A few days back I read this comment on a different blog. I tried to leave a comment but was unable to get registered. I agree with most of what was said. My problem is more with what was not said.
The comment was…
“I just got off the phone with Medicare.
2. Medicare Advantage plans are not the same thing as Medigap plans. Medigap plans are supplemental insurance plans to pay the 20% of medical bills Medicare doesn’t pick up. With Medicare Advantage, by contrast, Medicare beneficiaries have “the option to receive their Medicare benefits through private health insurance plans, instead of through the original Medicare plan (Parts A and B). There’s a big difference between the two. But Thom continually confuses Medicare Advantage with Medigap. In any case, according to my Medicare agent, Obamacare will not affect either plan…
Perhaps there’s some part of Obamacare that benefits Medicare Advantage subscribers, but my agent knew of no such thing. Whatever, Medicare Advantage was a bad deal for seniors (that’s why I didn’t go for it), so I hope my agent is wrong.”
This individual is correct on many issues. There is a huge difference between Medigap and Medicare Advantage. He is right that Obamacare does not even mention Medigap.
However, Obamacare does mention Medicare Advantage in a bad way. Medicare Advantage was developed during the Clinton administration to allow seniors the option to get their health insurance from private health insurance companies rather than a government program. Obamacare did not do away with the program, it just froze the amount of money that the federal government was paying private insurance companies at 2010 rates.
It is anticipated that as doctors, hospitals and pharmacies continue to increase their charges, private insurance companies will either need to increase premiums or decrease benefits just to remain where they are in future years.
It shocks me that this insurance agent did not apparently mention the one part of Obamacare that does affect people on Medicare. Original Medicare does not pay for prescription medications. Neither does Medigap or Medicare Advantage. For insurance help with that, you will need a Medicare D (Prescription Drug Plan.) Sometimes those types of plans are attached to Medicare Advantage plans. When they are, the plan is often abbreviated as MAPD.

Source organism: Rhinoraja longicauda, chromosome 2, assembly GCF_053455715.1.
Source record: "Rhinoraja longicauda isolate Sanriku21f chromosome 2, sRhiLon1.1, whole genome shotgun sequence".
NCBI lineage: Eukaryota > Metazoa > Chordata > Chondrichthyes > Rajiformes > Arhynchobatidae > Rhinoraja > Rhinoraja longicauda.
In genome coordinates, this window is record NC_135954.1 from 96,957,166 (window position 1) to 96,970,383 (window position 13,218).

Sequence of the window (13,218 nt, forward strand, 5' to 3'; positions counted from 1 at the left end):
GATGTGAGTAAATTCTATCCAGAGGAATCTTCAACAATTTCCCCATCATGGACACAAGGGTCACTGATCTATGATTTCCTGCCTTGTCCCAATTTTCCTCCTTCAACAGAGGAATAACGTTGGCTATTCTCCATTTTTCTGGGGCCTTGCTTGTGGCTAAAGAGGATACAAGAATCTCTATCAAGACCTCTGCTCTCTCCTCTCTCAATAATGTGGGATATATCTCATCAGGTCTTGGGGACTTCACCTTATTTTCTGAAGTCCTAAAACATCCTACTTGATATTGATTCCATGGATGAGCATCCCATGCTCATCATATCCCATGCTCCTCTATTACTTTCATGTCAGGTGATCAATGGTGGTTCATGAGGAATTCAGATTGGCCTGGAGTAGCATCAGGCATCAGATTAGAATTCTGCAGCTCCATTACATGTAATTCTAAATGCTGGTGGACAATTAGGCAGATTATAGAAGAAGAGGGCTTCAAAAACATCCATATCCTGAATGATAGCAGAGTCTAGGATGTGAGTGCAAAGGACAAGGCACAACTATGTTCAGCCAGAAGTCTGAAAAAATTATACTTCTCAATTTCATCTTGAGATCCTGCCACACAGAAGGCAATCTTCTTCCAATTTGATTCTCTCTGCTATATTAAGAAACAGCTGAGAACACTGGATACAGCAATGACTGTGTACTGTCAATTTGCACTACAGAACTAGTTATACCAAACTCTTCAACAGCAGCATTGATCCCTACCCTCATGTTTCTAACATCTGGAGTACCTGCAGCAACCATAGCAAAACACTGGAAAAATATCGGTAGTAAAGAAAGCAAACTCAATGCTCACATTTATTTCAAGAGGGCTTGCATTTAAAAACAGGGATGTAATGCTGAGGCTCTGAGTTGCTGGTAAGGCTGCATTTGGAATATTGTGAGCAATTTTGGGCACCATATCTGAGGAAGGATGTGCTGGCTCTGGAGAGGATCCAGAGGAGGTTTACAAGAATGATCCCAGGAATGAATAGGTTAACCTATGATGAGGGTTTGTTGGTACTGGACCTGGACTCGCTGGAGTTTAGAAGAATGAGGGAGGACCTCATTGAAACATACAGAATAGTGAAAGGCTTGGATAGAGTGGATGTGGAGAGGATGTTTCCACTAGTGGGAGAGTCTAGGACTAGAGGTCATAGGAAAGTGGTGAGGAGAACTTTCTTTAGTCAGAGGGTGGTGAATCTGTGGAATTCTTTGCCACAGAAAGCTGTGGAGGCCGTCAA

Other times a person with an Advantage plan will need to get a separate Medicare D (PDP) plan. At no time will there be prescription coverage with Medigap, unless you have an obsolete plan J. If you want insurance help with your prescriptions, you will have no option but to get a Medicare D (PDP) with your Medigap.
What scares me is that this fellow is willing to accept the word of an insurance agent who apparently does not know what he is talking about rather than spend the time to do his own study. Apparently, he, like millions of other Americans, is willing to base his opinion on rumors from total strangers rather than taking the time to find out the truth for himself. The really scary thing is that all of these people are allowed to vote. It explains why we have so many liars and crooks in political office. Why should the politicians take the trouble to do things right when there are enough people who would rather believe a lie than hold politicians accountable to the truth?
- Is There Hope If You Miss The Medigap Guaranteed Approval Deadline? (theinsurancebarn.wordpress.com)
- Mysteries of Medigap (pesquisando.wordpress.com)
- What Are Your Options If Grandpa Must Go Into A Nursing Home? (theinsurancebarn.wordpress.com)